Hi Roger – I wasn’t clear when discussing the Vista Experience Scores. The graphics do indeed have the lowest subscore and are thus used as the “overall” score for each system. However, both systems are using Intel integrated graphics, which in turn use the system RAM for graphics processing. On the P1610, the graphics score was even lower before I upped the memory since the amount of memory available to the graphics subsystem was also limited by what Vista was willing to give it. That’s why the “Desktop performance for Aero” is so much higher on the P1610 – more available RAM. Trust me – the graphics subsystem is NOT better on the older system. :)

    So the additional RAM in the older P1610 bolsters the Vista Experience Score due to how the Intel integrated graphics uses main memory. It’s admittedly a bit of an apples to oranges comparison to compare a system with 1GB of RAM to a system with 2 GB of RAM, but it’s what I’ve got.

  3. scott

    02/10/2009 at 7:33 pm


    VEry timely post. I have a p1610 that I have used for a couple of years and its been a great travel computer. I was wondering how the P1610 performance compare with the new basic netbooks, like the MSI WInd, etc. Obviously, the P1610 is a tablet, but I am curious of pure performance of a 2-3 yr old p1610 to the simple netbook of today?

  4. Estrelo

    02/11/2009 at 2:14 am

    A budget alternative to this is the Gigabyte M912 (my current netbook). I always wanted a small laptop with a tablet form factor for portable browsing/notetaking/tech support duties but the +1000€ price of most of the options (TX is great for the price, but was too heavy, hot, noisy and big for me) kept me away from my tablet dreams. Now though, I got a p1610 (not 1630, the Atom is a bit crap)equivalent, with a LED screen, small size and €575 price with 2GB ram. :)
    @scott: The netbook is decent for any non processor intensive tasks. Look for one with a 2.5′ HDD though, those crappy 1.8′ PATA drives really bring performance down. Luckily mine had a standart 2.5 SATA. I’m planning on grabbing an Intel SSD when i’m done crashing the heads on this one (and the price of those goes down).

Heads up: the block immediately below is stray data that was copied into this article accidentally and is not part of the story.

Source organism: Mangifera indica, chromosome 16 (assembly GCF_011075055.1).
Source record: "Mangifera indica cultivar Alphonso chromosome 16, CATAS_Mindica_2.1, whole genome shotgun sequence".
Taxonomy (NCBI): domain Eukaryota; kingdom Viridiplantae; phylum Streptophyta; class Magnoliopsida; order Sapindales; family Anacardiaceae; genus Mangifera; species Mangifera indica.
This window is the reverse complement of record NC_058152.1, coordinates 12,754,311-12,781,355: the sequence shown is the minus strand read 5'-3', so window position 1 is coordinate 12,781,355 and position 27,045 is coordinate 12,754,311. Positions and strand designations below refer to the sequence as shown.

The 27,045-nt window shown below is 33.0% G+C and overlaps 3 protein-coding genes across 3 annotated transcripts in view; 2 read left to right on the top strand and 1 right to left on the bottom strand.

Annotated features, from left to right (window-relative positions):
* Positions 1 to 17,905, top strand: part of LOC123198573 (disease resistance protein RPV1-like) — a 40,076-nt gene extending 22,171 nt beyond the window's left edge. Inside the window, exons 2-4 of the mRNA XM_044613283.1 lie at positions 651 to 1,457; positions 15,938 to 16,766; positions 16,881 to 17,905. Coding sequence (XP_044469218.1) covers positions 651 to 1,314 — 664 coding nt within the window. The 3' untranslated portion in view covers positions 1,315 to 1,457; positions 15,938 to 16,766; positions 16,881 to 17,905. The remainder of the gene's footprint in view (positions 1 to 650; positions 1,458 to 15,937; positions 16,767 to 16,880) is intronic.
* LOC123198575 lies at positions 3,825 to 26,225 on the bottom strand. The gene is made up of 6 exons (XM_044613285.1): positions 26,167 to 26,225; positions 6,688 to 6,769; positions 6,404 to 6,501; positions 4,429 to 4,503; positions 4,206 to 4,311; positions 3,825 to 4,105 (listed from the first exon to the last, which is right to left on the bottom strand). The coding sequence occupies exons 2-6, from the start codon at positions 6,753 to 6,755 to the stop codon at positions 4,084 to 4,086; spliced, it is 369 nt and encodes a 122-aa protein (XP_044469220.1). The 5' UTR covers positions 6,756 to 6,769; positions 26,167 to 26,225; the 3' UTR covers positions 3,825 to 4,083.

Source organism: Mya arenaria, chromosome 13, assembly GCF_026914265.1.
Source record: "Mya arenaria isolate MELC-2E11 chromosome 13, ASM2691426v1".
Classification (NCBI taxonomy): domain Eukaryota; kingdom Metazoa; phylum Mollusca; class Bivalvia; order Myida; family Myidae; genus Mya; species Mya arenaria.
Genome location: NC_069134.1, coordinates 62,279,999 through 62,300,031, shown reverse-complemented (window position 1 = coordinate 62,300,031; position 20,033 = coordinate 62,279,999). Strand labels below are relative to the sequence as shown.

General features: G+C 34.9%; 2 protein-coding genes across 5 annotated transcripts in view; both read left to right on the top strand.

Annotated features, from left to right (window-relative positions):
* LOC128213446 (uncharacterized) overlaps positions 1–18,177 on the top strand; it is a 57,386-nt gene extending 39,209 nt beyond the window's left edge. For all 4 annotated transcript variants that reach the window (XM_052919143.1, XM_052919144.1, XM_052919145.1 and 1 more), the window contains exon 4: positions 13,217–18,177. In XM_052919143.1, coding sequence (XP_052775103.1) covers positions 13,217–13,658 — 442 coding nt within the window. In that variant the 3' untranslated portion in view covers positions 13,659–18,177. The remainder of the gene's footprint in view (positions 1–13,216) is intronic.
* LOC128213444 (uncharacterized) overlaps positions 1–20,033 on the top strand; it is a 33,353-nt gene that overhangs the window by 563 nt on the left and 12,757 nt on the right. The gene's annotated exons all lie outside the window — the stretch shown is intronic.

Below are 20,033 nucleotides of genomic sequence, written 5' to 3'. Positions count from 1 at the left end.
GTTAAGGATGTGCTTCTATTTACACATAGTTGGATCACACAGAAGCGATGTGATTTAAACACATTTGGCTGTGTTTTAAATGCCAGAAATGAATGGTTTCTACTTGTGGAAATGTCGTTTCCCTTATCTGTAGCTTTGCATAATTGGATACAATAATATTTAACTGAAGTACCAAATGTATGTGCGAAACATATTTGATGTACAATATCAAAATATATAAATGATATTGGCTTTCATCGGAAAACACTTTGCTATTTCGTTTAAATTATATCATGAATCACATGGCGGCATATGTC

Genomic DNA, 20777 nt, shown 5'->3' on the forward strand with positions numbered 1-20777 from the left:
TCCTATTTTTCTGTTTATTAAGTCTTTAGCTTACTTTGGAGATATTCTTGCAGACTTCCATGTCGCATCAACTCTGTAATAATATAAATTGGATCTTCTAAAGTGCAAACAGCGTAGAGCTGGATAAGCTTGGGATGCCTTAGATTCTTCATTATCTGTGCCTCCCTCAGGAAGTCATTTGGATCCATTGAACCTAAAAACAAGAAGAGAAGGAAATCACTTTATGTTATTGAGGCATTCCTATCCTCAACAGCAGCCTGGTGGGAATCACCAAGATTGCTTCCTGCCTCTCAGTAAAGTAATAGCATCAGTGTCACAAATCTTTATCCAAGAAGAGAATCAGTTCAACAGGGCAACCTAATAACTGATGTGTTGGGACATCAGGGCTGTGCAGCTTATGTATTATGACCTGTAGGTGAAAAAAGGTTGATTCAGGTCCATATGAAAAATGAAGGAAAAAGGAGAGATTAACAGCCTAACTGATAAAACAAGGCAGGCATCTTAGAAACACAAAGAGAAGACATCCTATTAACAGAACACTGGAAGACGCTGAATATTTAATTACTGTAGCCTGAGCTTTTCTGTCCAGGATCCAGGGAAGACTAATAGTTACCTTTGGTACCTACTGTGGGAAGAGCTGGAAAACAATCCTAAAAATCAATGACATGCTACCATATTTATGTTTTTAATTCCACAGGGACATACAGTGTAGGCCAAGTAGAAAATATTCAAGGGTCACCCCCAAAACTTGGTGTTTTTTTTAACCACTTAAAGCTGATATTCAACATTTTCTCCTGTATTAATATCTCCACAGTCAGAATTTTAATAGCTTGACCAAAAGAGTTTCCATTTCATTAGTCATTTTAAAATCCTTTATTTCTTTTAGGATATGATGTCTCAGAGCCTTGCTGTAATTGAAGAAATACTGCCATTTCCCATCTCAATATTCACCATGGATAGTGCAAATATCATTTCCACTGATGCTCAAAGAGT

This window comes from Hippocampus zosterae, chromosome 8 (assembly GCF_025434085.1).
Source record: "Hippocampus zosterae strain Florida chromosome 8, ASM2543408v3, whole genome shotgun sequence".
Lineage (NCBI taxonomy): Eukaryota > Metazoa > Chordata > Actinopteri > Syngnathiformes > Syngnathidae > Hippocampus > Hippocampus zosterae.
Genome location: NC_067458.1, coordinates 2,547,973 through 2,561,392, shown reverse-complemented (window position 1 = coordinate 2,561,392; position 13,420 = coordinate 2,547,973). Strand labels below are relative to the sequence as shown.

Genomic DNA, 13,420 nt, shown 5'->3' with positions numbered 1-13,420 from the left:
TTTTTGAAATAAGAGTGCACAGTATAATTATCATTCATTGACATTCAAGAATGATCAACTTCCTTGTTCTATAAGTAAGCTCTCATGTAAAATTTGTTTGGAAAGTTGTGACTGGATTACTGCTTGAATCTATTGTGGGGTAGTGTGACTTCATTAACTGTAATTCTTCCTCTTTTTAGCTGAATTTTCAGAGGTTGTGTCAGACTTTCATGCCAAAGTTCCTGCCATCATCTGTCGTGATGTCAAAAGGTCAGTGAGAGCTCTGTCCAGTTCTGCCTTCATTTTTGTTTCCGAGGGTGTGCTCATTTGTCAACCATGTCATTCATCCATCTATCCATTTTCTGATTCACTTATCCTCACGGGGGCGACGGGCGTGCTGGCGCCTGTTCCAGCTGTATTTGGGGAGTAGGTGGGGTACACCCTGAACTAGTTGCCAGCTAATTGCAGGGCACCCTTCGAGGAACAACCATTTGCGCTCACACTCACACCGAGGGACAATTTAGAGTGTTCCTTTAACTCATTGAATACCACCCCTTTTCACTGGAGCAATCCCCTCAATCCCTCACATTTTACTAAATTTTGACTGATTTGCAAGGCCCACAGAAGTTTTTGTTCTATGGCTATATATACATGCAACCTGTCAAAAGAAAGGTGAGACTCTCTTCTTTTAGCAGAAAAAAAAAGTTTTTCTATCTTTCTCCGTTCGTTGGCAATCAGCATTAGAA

5. Kip

    02/11/2009 at 10:37 am

    I am more intrigued how and where you managed to find a 2gb memory module for the P1610. I am having an extraordinary time trying to locate 172 pin micro dimms :-(

  6. Sierra Modro

    02/11/2009 at 6:10 pm

    Hi Kip – you want to search for Fujitsu part number FPCEM394AP for the 2GB memory upgrade for the P1610. It was originally listed as a P1620 only upgrade. You’ll have to make sure you are on the latest BIOS prior to installing the memory upgrade. The older BIOS was limited to 1GB.

  7. Terry

    02/13/2009 at 3:24 pm

    Sierra, the P1630 you are reviewing would not happen to be the 3G/GPS equipped model? I just received my P1630 and the wireless signal for the Sierra module is just horrendous. The GPS could not even get a fix.

    Here in Australia, we only get the top range model so I have 2GB RAM and 120GB HDD. But my Vista experience index is 3.0. The extra memory only added 0.1 to the memory score. However the desktop aero performance is 0.1 lower than what you got. I haven’t modified anything in Vista and everything is pretty much stock standard.

  8. GrantC

    02/16/2009 at 2:04 am

    Thanks for the comparison Sierra. I also use my P1610 all day, every day. I use Outlook heavily and all of the other office programs, especially OneNote. The P1610 still performs well, although the HDD is a bit slow, and I’d look forward to the 5400 RPM SATA disk in the P1630 to improve on that.
    If only it wasn’t quite so expensive, and the fact that you still can’t buy it in the UK!